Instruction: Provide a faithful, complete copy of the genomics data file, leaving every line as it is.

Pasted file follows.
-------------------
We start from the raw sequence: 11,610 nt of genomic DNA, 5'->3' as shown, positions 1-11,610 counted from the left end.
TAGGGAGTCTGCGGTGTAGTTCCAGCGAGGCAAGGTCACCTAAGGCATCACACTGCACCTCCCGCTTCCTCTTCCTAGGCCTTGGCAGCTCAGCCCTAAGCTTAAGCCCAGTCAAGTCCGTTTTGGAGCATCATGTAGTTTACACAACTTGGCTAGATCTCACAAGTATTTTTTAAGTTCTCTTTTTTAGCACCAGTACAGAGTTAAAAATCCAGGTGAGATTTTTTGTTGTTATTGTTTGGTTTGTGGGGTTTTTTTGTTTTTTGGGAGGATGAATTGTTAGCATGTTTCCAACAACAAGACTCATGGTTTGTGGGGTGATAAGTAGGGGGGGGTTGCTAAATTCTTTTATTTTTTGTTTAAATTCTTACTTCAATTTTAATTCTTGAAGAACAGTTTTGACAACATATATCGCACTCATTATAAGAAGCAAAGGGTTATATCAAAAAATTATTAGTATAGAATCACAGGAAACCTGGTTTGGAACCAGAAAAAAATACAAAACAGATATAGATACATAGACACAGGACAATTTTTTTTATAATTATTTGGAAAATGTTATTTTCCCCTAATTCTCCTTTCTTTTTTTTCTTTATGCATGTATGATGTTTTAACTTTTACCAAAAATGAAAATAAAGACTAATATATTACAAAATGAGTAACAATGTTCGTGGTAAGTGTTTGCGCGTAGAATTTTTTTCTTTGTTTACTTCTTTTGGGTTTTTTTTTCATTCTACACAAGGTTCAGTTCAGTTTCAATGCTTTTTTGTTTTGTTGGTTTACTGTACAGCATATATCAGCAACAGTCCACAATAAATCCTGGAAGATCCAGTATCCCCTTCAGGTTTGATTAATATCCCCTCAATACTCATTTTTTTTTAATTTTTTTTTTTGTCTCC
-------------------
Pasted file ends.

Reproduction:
We start from the raw sequence: 11,610 nt of genomic DNA, 5'->3' as shown, positions 1-11,610 counted from the left end.
TAGGGAGTCTGCGGTGTAGTTCCAGCGAGGCAAGGTCACCTAAGGCATCACACTGCACCTCCCGCTTCCTCTTCCTAGGCCTTGGCAGCTCAGCCCTAAGCTTAAGCCCAGTCAAGTCCGTTTTGGAGCATCATGTAGTTTACACAACTTGGCTAGATCTCACAAGTATTTTTTAAGTTCTCTTTTTTAGCACCAGTACAGAGTTAAAAATCCAGGTGAGATTTTTTGTTGTTATTGTTTGGTTTGTGGGGTTTTTTTGTTTTTTGGGAGGATGAATTGTTAGCATGTTTCCAACAACAAGACTCATGGTTTGTGGGGTGATAAGTAGGGGGGGGTTGCTAAATTCTTTTATTTTTTGTTTAAATTCTTACTTCAATTTTAATTCTTGAAGAACAGTTTTGACAACATATATCGCACTCATTATAAGAAGCAAAGGGTTATATCAAAAAATTATTAGTATAGAATCACAGGAAACCTGGTTTGGAACCAGAAAAAAATACAAAACAGATATAGATACATAGACACAGGACAATTTTTTTTATAATTATTTGGAAAATGTTATTTTCCCCTAATTCTCCTTTCTTTTTTTTCTTTATGCATGTATGATGTTTTAACTTTTACCAAAAATGAAAATAAAGACTAATATATTACAAAATGAGTAACAATGTTCGTGGTAAGTGTTTGCGCGTAGAATTTTTTTCTTTGTTTACTTCTTTTGGGTTTTTTTTTCATTCTACACAAGGTTCAGTTCAGTTTCAATGCTTTTTTGTTTTGTTGGTTTACTGTACAGCATATATCAGCAACAGTCCACAATAAATCCTGGAAGATCCAGTATCCCCTTCAGGTTTGATTAATATCCCCTCAATACTCATTTTTTTTTAATTTTTTTTTTTGTCTCC